Nature is very sadly in decline, due in the main to urbanisation, agricultural practices, pollution and climate change. By working together as a community we can play a part in getting nature back on track and where better to start than right here in the Surrey Hills!
Gardens are a wonderful refuge for wildlife and with a bit of thought can become a safe haven for birds, mammals and insects.
Here’s our top tips to make wildlife welcome and do your bit for nature recovery!
Grow your grass!
Don’t be too tidy in the garden and let the wild flowers in your lawn bloom, providing a feast of nectar for our hungry pollinators. Longer grass also allows for a better shelter for creepy crawlies and provides habitats for amphibians and small mammals.
Join legions of gardeners and say “no” to the mow during May as part of the Plantlife Every Flower Counts campaign. It’s simple, lock the lawn mower away for a month let your lawn provide a feast of nectar and pollen for bees, butterflies and other insects.
Build a bug or bee hotel
It’s simple and fun to attract bugs to the garden. Find a quiet spot, and pile up rocks, bricks, logs, twigs and leaves. Then do not disturb. This will become home to all sorts of important insects such as beetles and spiders. The Woodland Trust have got some great ideas on how to attract and create the perfect home for all wildlife, from Bug hotels and Log pile lodges to Pine cone palaces for ladybirds!
Solitary bees are important pollinators and a gardener’s friend. For those wanting tips on how to build a bee hotel The Wildlife Trust have got great advice on just what our ‘Buzzy’ friends like!
Care for local birds
Birds are an important part of your garden’s ecosystem, and creating bird boxes and putting out food will help them thrive. Putting out a variety of different bird feed is a great way to attract different birds to your garden and help out bird populations at the same time. With nearly 30% of birds in Great Britain being threatened with extinction and the likelihood of extreme weather events to increase due to climate change, providing extra food could really help local bird populations flourish. The RSPB have got some great ideas on what to feed birds, watch this short video from wildlife gardening guru, Adrian Thomas.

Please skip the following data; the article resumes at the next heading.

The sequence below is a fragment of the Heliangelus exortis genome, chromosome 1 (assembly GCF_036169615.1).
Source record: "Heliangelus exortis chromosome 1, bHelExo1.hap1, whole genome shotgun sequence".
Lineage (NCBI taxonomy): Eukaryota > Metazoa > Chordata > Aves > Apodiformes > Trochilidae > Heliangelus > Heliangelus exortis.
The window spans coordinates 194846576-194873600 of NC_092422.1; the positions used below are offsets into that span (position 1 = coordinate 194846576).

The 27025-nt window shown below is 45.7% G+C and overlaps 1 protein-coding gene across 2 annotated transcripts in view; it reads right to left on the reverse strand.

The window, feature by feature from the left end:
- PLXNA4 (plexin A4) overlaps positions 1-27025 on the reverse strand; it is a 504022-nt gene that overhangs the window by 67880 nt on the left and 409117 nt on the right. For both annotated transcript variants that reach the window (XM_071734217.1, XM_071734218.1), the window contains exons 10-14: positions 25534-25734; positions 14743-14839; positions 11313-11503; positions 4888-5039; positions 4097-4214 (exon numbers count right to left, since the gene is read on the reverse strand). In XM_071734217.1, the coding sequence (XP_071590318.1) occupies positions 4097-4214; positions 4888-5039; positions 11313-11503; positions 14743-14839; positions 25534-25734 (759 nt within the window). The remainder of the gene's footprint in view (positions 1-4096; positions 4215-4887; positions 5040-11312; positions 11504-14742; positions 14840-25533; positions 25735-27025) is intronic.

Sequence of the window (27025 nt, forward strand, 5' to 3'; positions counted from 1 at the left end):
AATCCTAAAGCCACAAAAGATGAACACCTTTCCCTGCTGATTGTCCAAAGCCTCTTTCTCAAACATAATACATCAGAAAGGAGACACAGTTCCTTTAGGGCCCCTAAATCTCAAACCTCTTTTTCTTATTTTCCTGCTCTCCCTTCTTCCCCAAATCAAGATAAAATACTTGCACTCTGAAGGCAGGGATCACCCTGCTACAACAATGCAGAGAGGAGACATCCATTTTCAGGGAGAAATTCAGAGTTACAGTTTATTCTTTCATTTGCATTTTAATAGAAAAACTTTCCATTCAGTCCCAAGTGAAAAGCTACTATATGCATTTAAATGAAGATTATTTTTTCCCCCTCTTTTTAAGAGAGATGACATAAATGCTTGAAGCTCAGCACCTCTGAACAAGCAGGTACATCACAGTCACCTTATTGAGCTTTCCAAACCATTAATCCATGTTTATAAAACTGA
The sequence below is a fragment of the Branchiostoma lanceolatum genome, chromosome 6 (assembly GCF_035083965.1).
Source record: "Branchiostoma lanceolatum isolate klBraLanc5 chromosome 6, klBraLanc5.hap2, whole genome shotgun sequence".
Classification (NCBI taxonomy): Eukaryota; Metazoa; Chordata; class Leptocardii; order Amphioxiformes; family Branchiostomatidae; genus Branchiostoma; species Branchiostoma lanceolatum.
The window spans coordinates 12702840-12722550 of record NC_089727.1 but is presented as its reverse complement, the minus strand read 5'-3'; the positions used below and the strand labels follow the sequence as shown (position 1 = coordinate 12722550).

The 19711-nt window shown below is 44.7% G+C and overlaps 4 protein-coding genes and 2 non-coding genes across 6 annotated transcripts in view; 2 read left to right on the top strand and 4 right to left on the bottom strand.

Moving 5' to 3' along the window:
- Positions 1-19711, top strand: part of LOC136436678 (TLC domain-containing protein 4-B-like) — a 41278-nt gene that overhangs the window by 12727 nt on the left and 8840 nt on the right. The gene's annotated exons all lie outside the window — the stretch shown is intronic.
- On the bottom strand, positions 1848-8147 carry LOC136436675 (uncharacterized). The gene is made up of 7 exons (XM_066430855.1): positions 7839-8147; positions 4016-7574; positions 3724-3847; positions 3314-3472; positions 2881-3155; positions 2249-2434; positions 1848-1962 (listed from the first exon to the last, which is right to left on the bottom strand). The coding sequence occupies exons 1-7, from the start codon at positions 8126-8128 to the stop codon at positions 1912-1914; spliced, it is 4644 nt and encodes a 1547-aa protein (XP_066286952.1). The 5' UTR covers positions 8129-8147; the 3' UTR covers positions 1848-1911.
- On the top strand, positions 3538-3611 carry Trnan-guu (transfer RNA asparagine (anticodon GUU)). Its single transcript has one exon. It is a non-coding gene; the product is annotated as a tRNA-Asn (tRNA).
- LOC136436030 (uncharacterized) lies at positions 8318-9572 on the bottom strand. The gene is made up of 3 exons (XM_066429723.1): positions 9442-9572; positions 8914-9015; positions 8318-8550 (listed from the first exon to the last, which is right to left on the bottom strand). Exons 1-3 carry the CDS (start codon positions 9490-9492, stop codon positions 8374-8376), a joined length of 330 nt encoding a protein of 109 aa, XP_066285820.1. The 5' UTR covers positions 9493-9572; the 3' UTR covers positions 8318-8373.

If you’d like to help the birds in your garden, why not have a go at making your own nestbox? Download this simple step by step guide.
Flowers provide pollen and nectar for bees, butterflies and other insects that perform the vital task of fertilisation – seed and fruit production would drop dramatically without them. Grow as many varieties as possible to ensure colour from spring through to autumn. Go for native species, if possible. The RHS have produced a great guide to the best plants for pollinators to give you ideas on what to plant.
Build a pond
A pond is a real boost for wildlife and doesn’t have to be huge. You could simply use a buried bucket or trough. Make sure there are stones and branches in there so creatures such as frogs can get in and out. The pond should be filled with rainwater, so use a water butt. Build it in a part-sunny, part-shady spot so it doesn’t go stagnant. Grow waterlilies in it to keep it oxygenated. The Wildlife Trust have a great step by step guide for building a pond.
‘Mind the gap’!!
Make sure your garden fence has holes along the bottom so creatures such as hedgehogs and frogs can pass through. Hedgehogs are one of the nation’s favourite mammals, but it is estimated that hedgehog numbers have declined by 98% since the 1950s – they desperately need our help. One way to help our beloved hedgehogs is to make a hedgehog highway through fenced gardens in your neighbourhood. Working with your neighbours you could create a clear pathway for your local hedgehog population so they don’t get stuck in urban gardens! Hedgehogs can travel upwards of one mile per night, so having the ability to travel freely through our gardens hugely helps them go about their nightly business. The British Hedgehog Preservation Society have a great fact sheet with tips to encourage hedgehogs into your garden.
Compost bins use up waste and also feed your soil, which keeps plants healthier. They are also a habitat for worms, woodlice, fungi, frogs, grass snakes and spiders. Put food waste in – raw only unless you have a bin that keeps rats out – and turn it every week with a fork. When it is ready (this can take anything from a few months to a year), spread it across your beds. Never use peat – peat bogs are special habitats and should be protected. The Wildlife Trust have great tips for composting – all you need is waste, air and water!
Bats are a sign of a green and healthy environment, so creating a garden that’s good for bats will also be good for people. These small and fascinating creatures often live in close proximity to us, using our gardens as an important source of food, water and shelter. As their natural habitats become more scarce, our gardens are playing a more important role in securing a future for bats. The Bat Conservation Trust have a step by step guide to building your own bat box to encourage these wonderful creatures to your garden.